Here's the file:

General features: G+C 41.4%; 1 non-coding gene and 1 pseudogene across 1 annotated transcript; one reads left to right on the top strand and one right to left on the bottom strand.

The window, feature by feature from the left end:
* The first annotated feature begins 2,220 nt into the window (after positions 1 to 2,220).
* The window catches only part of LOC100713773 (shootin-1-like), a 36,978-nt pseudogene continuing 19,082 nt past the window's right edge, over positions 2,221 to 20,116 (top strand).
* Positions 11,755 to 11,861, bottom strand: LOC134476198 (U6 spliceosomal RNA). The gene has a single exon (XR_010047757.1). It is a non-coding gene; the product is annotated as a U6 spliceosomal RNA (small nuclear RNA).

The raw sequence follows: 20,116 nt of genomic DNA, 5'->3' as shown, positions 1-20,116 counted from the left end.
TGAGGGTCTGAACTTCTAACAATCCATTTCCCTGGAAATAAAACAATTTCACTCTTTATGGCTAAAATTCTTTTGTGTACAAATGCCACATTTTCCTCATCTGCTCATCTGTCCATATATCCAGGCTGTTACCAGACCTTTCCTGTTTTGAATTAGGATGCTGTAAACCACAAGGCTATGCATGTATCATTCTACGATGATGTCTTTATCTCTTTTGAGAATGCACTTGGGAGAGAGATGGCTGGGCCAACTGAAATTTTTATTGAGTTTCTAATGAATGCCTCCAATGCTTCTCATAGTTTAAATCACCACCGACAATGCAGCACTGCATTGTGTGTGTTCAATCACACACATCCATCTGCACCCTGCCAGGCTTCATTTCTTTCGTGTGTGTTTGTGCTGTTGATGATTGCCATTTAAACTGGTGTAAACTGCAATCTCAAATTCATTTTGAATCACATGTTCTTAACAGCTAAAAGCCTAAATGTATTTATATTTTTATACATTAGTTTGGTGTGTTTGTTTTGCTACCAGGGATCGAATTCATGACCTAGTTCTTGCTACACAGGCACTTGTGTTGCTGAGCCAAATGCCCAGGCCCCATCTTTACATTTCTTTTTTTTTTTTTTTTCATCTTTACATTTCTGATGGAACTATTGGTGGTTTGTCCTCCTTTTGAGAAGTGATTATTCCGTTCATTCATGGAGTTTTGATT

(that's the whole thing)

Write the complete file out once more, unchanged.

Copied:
General features: G+C 41.4%; 1 non-coding gene and 1 pseudogene across 1 annotated transcript; one reads left to right on the top strand and one right to left on the bottom strand.

The window, feature by feature from the left end:
* The first annotated feature begins 2,220 nt into the window (after positions 1 to 2,220).
* The window catches only part of LOC100713773 (shootin-1-like), a 36,978-nt pseudogene continuing 19,082 nt past the window's right edge, over positions 2,221 to 20,116 (top strand).
* Positions 11,755 to 11,861, bottom strand: LOC134476198 (U6 spliceosomal RNA). The gene has a single exon (XR_010047757.1). It is a non-coding gene; the product is annotated as a U6 spliceosomal RNA (small nuclear RNA).

The raw sequence follows: 20,116 nt of genomic DNA, 5'->3' as shown, positions 1-20,116 counted from the left end.
TGAGGGTCTGAACTTCTAACAATCCATTTCCCTGGAAATAAAACAATTTCACTCTTTATGGCTAAAATTCTTTTGTGTACAAATGCCACATTTTCCTCATCTGCTCATCTGTCCATATATCCAGGCTGTTACCAGACCTTTCCTGTTTTGAATTAGGATGCTGTAAACCACAAGGCTATGCATGTATCATTCTACGATGATGTCTTTATCTCTTTTGAGAATGCACTTGGGAGAGAGATGGCTGGGCCAACTGAAATTTTTATTGAGTTTCTAATGAATGCCTCCAATGCTTCTCATAGTTTAAATCACCACCGACAATGCAGCACTGCATTGTGTGTGTTCAATCACACACATCCATCTGCACCCTGCCAGGCTTCATTTCTTTCGTGTGTGTTTGTGCTGTTGATGATTGCCATTTAAACTGGTGTAAACTGCAATCTCAAATTCATTTTGAATCACATGTTCTTAACAGCTAAAAGCCTAAATGTATTTATATTTTTATACATTAGTTTGGTGTGTTTGTTTTGCTACCAGGGATCGAATTCATGACCTAGTTCTTGCTACACAGGCACTTGTGTTGCTGAGCCAAATGCCCAGGCCCCATCTTTACATTTCTTTTTTTTTTTTTTTTCATCTTTACATTTCTGATGGAACTATTGGTGGTTTGTCCTCCTTTTGAGAAGTGATTATTCCGTTCATTCATGGAGTTTTGATT